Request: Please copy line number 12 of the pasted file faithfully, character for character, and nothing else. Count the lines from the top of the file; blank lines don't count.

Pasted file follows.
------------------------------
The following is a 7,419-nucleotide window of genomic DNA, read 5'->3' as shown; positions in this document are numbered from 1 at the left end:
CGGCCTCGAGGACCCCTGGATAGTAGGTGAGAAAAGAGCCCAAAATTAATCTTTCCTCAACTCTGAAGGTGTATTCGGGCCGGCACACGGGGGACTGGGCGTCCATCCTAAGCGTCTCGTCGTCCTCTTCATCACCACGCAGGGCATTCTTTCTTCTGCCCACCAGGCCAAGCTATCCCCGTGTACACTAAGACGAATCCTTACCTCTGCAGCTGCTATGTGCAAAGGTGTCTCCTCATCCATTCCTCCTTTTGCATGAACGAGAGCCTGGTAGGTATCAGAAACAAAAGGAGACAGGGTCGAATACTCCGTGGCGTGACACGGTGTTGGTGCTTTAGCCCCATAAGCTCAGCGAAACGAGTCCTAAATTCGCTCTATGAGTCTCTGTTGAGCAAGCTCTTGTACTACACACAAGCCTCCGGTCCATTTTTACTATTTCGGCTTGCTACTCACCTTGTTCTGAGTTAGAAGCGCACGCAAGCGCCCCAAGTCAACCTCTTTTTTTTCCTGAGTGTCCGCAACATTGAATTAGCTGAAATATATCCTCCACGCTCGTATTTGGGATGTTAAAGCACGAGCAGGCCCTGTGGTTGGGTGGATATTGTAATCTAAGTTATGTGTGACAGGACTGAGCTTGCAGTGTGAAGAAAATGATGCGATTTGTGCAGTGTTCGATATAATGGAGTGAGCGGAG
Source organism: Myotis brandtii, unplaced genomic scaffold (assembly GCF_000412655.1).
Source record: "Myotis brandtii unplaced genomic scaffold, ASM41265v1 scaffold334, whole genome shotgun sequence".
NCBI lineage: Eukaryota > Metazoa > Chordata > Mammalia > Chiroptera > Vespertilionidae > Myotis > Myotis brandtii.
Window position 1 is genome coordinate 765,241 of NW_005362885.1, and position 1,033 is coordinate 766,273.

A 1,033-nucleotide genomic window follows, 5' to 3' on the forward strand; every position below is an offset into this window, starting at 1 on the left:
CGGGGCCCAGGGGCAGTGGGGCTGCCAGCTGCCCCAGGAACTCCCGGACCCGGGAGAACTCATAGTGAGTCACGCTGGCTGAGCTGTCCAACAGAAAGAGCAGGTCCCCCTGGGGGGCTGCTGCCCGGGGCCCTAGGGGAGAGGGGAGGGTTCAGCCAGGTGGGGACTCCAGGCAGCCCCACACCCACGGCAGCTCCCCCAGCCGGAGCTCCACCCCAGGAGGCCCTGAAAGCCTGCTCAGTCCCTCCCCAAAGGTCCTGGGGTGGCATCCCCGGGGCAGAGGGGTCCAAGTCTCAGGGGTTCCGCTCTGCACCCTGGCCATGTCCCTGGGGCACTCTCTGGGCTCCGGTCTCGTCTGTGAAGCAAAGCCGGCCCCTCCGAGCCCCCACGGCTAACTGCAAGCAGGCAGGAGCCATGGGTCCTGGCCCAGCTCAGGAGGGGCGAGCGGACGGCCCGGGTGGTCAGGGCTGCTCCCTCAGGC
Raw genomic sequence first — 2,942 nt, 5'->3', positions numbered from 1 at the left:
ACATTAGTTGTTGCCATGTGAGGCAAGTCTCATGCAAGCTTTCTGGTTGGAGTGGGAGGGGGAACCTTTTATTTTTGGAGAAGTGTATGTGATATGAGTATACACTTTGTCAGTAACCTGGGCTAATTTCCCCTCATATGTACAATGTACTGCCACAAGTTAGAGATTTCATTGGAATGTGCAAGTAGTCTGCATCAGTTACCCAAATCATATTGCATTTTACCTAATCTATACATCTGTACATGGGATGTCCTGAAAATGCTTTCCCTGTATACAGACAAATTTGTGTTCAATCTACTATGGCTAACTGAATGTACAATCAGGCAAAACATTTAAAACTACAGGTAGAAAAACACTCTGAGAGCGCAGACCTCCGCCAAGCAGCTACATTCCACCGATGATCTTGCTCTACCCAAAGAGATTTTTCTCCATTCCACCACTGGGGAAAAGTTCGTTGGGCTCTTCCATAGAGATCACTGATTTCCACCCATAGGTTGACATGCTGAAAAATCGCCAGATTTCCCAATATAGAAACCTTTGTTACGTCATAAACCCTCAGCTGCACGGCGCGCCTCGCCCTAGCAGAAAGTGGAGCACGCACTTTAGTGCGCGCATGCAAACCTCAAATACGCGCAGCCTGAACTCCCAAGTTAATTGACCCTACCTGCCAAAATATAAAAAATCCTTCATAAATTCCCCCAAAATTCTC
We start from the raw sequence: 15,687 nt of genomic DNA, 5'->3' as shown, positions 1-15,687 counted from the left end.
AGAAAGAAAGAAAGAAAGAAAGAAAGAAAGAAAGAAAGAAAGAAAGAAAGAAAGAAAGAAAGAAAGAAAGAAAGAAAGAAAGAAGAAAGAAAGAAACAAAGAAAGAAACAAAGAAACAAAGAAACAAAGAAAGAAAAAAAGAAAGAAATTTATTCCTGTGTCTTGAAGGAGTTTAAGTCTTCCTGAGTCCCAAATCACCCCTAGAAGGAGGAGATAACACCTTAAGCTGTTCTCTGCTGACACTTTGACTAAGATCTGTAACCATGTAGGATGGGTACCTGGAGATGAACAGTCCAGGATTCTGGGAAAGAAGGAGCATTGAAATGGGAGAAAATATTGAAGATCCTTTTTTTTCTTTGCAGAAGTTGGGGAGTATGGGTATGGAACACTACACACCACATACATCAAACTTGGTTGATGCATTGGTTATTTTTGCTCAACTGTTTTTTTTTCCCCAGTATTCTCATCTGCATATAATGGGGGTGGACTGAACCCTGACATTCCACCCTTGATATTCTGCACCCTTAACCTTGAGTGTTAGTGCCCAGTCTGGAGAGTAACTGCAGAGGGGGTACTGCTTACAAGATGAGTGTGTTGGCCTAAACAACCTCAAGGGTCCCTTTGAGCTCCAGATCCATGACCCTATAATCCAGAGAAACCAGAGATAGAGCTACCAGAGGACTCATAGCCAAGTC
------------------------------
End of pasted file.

AGAAAGAAAGAAAGAAAGAAAGAAAGAAAGAAAGAAAGAAAGAAAGAAAGAAAGAAAGAAAGAAAGAAAGAAAGAAAGAAAGAAGAAAGAAAGAAACAAAGAAAGAAACAAAGAAACAAAGAAACAAAGAAAGAAAAAAAGAAAGAAATTTATTCCTGTGTCTTGAAGGAGTTTAAGTCTTCCTGAGTCCCAAATCACCCCTAGAAGGAGGAGATAACACCTTAAGCTGTTCTCTGCTGACACTTTGACTAAGATCTGTAACCATGTAGGATGGGTACCTGGAGATGAACAGTCCAGGATTCTGGGAAAGAAGGAGCATTGAAATGGGAGAAAATATTGAAGATCCTTTTTTTTCTTTGCAGAAGTTGGGGAGTATGGGTATGGAACACTACACACCACATACATCAAACTTGGTTGATGCATTGGTTATTTTTGCTCAACTGTTTTTTTTTCCCCAGTATTCTCATCTGCATATAATGGGGGTGGACTGAACCCTGACATTCCACCCTTGATATTCTGCACCCTTAACCTTGAGTGTTAGTGCCCAGTCTGGAGAGTAACTGCAGAGGGGGTACTGCTTACAAGATGAGTGTGTTGGCCTAAACAACCTCAAGGGTCCCTTTGAGCTCCAGATCCATGACCCTATAATCCAGAGAAACCAGAGATAGAGCTACCAGAGGACTCATAGCCAAGTC